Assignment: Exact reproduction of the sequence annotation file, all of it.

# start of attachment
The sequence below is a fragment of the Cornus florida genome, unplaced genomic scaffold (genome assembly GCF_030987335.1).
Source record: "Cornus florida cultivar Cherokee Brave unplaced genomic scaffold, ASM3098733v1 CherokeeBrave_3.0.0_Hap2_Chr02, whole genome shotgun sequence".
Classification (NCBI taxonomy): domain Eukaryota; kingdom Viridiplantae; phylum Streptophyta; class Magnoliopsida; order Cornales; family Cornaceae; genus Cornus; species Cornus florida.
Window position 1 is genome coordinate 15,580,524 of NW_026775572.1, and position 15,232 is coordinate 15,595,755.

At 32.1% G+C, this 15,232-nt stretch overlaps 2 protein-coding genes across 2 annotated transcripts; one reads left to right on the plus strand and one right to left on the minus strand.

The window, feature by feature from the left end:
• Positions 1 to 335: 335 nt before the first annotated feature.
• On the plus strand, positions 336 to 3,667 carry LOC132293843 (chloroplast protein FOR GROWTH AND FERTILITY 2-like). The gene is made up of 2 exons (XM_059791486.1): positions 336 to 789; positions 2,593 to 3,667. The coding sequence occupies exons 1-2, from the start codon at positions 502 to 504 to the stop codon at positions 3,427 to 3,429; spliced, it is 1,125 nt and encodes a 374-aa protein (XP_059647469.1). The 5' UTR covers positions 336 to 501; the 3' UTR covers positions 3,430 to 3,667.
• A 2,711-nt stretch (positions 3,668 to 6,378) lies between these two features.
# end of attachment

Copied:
The sequence below is a fragment of the Cornus florida genome, unplaced genomic scaffold (genome assembly GCF_030987335.1).
Source record: "Cornus florida cultivar Cherokee Brave unplaced genomic scaffold, ASM3098733v1 CherokeeBrave_3.0.0_Hap2_Chr02, whole genome shotgun sequence".
Classification (NCBI taxonomy): domain Eukaryota; kingdom Viridiplantae; phylum Streptophyta; class Magnoliopsida; order Cornales; family Cornaceae; genus Cornus; species Cornus florida.
Window position 1 is genome coordinate 15,580,524 of NW_026775572.1, and position 15,232 is coordinate 15,595,755.

At 32.1% G+C, this 15,232-nt stretch overlaps 2 protein-coding genes across 2 annotated transcripts; one reads left to right on the plus strand and one right to left on the minus strand.

The window, feature by feature from the left end:
• Positions 1 to 335: 335 nt before the first annotated feature.
• On the plus strand, positions 336 to 3,667 carry LOC132293843 (chloroplast protein FOR GROWTH AND FERTILITY 2-like). The gene is made up of 2 exons (XM_059791486.1): positions 336 to 789; positions 2,593 to 3,667. The coding sequence occupies exons 1-2, from the start codon at positions 502 to 504 to the stop codon at positions 3,427 to 3,429; spliced, it is 1,125 nt and encodes a 374-aa protein (XP_059647469.1). The 5' UTR covers positions 336 to 501; the 3' UTR covers positions 3,430 to 3,667.
• A 2,711-nt stretch (positions 3,668 to 6,378) lies between these two features.